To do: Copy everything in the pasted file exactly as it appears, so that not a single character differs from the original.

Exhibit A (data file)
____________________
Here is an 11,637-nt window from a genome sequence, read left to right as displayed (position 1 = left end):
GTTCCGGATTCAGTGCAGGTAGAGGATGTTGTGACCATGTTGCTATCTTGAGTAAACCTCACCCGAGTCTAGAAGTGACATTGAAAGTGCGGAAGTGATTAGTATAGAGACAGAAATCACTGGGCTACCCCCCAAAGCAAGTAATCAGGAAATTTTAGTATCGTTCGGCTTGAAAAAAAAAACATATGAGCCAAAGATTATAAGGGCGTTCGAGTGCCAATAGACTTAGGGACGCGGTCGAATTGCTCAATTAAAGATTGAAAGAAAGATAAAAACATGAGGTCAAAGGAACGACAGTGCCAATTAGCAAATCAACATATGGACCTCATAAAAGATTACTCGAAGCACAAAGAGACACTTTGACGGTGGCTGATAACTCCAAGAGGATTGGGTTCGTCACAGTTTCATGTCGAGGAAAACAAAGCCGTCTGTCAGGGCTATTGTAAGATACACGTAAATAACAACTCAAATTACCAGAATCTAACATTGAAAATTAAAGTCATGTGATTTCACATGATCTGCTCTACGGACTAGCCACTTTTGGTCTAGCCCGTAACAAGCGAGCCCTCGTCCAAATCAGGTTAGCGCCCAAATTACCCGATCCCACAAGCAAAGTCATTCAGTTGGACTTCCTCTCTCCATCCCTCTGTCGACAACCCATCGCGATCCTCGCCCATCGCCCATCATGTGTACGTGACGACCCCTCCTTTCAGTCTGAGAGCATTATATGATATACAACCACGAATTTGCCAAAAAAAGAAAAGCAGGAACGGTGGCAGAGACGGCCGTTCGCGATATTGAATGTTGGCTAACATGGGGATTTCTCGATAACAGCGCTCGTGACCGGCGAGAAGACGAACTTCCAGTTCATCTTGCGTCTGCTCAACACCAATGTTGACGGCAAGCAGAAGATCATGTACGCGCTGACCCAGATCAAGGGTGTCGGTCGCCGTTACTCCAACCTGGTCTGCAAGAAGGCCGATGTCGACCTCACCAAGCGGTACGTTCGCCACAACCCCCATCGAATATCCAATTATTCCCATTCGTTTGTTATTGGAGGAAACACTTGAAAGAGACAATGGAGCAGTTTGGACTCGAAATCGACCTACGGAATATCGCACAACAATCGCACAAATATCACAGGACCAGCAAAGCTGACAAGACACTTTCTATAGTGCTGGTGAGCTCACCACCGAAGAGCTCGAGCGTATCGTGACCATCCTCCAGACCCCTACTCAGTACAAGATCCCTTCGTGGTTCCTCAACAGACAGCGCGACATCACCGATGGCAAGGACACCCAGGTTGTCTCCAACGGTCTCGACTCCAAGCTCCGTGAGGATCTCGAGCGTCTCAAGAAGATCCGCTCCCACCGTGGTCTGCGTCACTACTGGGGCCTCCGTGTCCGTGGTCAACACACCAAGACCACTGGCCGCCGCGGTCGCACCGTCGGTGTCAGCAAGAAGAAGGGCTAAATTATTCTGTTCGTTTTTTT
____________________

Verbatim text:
Here is an 11,637-nt window from a genome sequence, read left to right as displayed (position 1 = left end):
GTTCCGGATTCAGTGCAGGTAGAGGATGTTGTGACCATGTTGCTATCTTGAGTAAACCTCACCCGAGTCTAGAAGTGACATTGAAAGTGCGGAAGTGATTAGTATAGAGACAGAAATCACTGGGCTACCCCCCAAAGCAAGTAATCAGGAAATTTTAGTATCGTTCGGCTTGAAAAAAAAAACATATGAGCCAAAGATTATAAGGGCGTTCGAGTGCCAATAGACTTAGGGACGCGGTCGAATTGCTCAATTAAAGATTGAAAGAAAGATAAAAACATGAGGTCAAAGGAACGACAGTGCCAATTAGCAAATCAACATATGGACCTCATAAAAGATTACTCGAAGCACAAAGAGACACTTTGACGGTGGCTGATAACTCCAAGAGGATTGGGTTCGTCACAGTTTCATGTCGAGGAAAACAAAGCCGTCTGTCAGGGCTATTGTAAGATACACGTAAATAACAACTCAAATTACCAGAATCTAACATTGAAAATTAAAGTCATGTGATTTCACATGATCTGCTCTACGGACTAGCCACTTTTGGTCTAGCCCGTAACAAGCGAGCCCTCGTCCAAATCAGGTTAGCGCCCAAATTACCCGATCCCACAAGCAAAGTCATTCAGTTGGACTTCCTCTCTCCATCCCTCTGTCGACAACCCATCGCGATCCTCGCCCATCGCCCATCATGTGTACGTGACGACCCCTCCTTTCAGTCTGAGAGCATTATATGATATACAACCACGAATTTGCCAAAAAAAGAAAAGCAGGAACGGTGGCAGAGACGGCCGTTCGCGATATTGAATGTTGGCTAACATGGGGATTTCTCGATAACAGCGCTCGTGACCGGCGAGAAGACGAACTTCCAGTTCATCTTGCGTCTGCTCAACACCAATGTTGACGGCAAGCAGAAGATCATGTACGCGCTGACCCAGATCAAGGGTGTCGGTCGCCGTTACTCCAACCTGGTCTGCAAGAAGGCCGATGTCGACCTCACCAAGCGGTACGTTCGCCACAACCCCCATCGAATATCCAATTATTCCCATTCGTTTGTTATTGGAGGAAACACTTGAAAGAGACAATGGAGCAGTTTGGACTCGAAATCGACCTACGGAATATCGCACAACAATCGCACAAATATCACAGGACCAGCAAAGCTGACAAGACACTTTCTATAGTGCTGGTGAGCTCACCACCGAAGAGCTCGAGCGTATCGTGACCATCCTCCAGACCCCTACTCAGTACAAGATCCCTTCGTGGTTCCTCAACAGACAGCGCGACATCACCGATGGCAAGGACACCCAGGTTGTCTCCAACGGTCTCGACTCCAAGCTCCGTGAGGATCTCGAGCGTCTCAAGAAGATCCGCTCCCACCGTGGTCTGCGTCACTACTGGGGCCTCCGTGTCCGTGGTCAACACACCAAGACCACTGGCCGCCGCGGTCGCACCGTCGGTGTCAGCAAGAAGAAGGGCTAAATTATTCTGTTCGTTTTTTT